Tuesday, September 30

Spooky Night World

This Strange Night World

I found this vintage french advertising label, and loved the image. The moon and starry sky, the lady in the pointed hat. Very colorful and fun.
I'm using words from an old, shabby book, clipping out sentences that look interesting or suggestive, that spark ideas.

I made up for myself some 'guidelines' - not really rules, just suggestions to self - about how to use the words. The idea is to take words organized by someone else to tell their story, and use them to tell another story. I use the words in the order they are on the book page, only using pages with no printing on the reverse side. That means at the beginnings or endings of chapters. And no cutting and rearranging, just using the words in the sentence as they are in the book. It makes it more fun and challenging.

I found and clipped out the words 'the strange night world' in a sentence, and just knew they had to go with this french poster image.
And when I was putting it all together, I had some etched copper cuttings from an earlier project, just the corners of the copper with etched images on each side.

I noticed that the designs were sun shapes, or stars. It looked like it belonged with this little charm design.


I'm going to slip a little copper chain through the loop at the top and just keep it simple, without a lot of beads or other decorations.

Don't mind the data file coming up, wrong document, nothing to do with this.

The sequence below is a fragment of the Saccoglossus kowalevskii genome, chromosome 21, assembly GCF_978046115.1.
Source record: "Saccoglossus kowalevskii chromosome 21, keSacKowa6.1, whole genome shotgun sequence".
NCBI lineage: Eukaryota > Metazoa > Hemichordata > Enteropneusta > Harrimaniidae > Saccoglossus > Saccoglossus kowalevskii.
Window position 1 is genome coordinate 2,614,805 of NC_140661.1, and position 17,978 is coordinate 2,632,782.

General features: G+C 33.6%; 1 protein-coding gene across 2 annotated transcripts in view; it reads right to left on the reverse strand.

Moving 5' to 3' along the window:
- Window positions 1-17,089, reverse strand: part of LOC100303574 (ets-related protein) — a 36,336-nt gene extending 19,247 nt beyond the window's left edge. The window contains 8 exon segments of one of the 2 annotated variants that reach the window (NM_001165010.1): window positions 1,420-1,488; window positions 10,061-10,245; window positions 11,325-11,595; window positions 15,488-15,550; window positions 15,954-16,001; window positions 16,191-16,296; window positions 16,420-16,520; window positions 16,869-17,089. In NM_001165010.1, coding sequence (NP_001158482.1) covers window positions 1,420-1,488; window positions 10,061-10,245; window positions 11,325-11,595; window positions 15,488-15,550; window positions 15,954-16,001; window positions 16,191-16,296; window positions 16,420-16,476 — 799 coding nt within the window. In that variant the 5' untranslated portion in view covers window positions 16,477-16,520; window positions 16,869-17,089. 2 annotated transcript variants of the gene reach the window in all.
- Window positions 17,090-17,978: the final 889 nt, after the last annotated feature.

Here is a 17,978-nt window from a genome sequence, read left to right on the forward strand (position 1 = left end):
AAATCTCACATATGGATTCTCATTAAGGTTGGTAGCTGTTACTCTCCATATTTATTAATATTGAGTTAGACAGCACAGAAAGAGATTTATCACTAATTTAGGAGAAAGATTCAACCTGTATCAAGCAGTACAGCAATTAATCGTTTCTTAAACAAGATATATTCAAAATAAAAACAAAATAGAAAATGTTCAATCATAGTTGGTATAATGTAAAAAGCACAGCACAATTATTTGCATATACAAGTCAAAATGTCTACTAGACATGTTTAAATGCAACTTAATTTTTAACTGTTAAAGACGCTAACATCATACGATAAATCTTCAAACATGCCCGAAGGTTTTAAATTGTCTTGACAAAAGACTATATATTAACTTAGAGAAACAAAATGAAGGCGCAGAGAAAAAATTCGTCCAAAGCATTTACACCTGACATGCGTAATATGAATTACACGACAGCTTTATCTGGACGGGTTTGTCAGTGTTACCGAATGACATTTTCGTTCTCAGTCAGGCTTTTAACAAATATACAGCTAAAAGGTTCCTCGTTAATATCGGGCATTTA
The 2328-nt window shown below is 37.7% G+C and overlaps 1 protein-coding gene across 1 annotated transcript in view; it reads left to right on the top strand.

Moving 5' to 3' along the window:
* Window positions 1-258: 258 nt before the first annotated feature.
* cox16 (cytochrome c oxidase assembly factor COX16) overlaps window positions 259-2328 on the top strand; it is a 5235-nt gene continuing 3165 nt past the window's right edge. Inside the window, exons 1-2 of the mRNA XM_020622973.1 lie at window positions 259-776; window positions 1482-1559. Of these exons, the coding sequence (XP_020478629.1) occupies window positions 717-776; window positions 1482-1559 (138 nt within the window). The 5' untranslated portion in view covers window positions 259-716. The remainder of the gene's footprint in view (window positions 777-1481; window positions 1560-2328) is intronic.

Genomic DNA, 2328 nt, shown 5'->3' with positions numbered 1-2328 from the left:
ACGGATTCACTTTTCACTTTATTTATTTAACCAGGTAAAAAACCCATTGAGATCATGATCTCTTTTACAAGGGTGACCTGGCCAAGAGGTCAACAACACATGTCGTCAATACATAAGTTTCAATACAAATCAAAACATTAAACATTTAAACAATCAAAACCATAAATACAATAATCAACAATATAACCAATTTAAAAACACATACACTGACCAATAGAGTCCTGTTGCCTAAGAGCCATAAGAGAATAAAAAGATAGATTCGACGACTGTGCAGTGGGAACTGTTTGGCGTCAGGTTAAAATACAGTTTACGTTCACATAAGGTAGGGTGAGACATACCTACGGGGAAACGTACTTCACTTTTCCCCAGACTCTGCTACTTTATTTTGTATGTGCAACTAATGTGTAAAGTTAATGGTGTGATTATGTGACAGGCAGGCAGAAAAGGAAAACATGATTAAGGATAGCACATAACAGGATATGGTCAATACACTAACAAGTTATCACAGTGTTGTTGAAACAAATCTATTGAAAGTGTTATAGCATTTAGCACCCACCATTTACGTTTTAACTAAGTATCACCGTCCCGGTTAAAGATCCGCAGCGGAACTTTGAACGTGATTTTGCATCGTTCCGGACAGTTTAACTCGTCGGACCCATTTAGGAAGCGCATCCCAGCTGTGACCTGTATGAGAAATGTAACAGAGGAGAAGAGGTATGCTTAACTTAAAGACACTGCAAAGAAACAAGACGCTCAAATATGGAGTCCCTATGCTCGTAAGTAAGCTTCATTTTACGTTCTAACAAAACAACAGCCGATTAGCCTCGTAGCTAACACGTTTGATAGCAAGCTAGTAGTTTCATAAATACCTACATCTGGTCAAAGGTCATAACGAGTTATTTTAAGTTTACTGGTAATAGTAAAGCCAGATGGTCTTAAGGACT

I don't usually make theme jewelry for holidays, but doesn't this look like the perfect image for the month of October?

Monday, September 29

Fleeting Time Closure


These glass toggles are like collages in enameled fused glass for me. I can put in a word or image, and just the hint of a ghostly script of writing, but the glass controls how the finished pieces look.

This is the timepiece fused glass toggle I posted about a while back, made up to use as a closure.

I think it looks old, and almost with a green patina on it. The metal wrapping it has been darkened, but I left the chain and toggle bar bright silvertoned, not everyone likes the dark metal as much as I do.

I'm always curious how people use these clasps but so far I haven't seen the finished results by anyone.

That's partly why I made up the whole necklace for the glass toggle with the key image embedded inside. I wanted to see how they looked and wore as part of a finished necklace.

I'm putting more glass in the kiln today. Maybe later today I'll have a happy surprise when I open it up again to take a peek!

Sunday, September 28

Leaning Toward Lockets

Timepieces, Faux Watches and Gems

Had a productive day yesterday, experimenting with locket-like shapes and ideas for creating enclosed casings.

I have brass sheet that I use for etching and stamping charms, when I need words on the piece to convey a thought.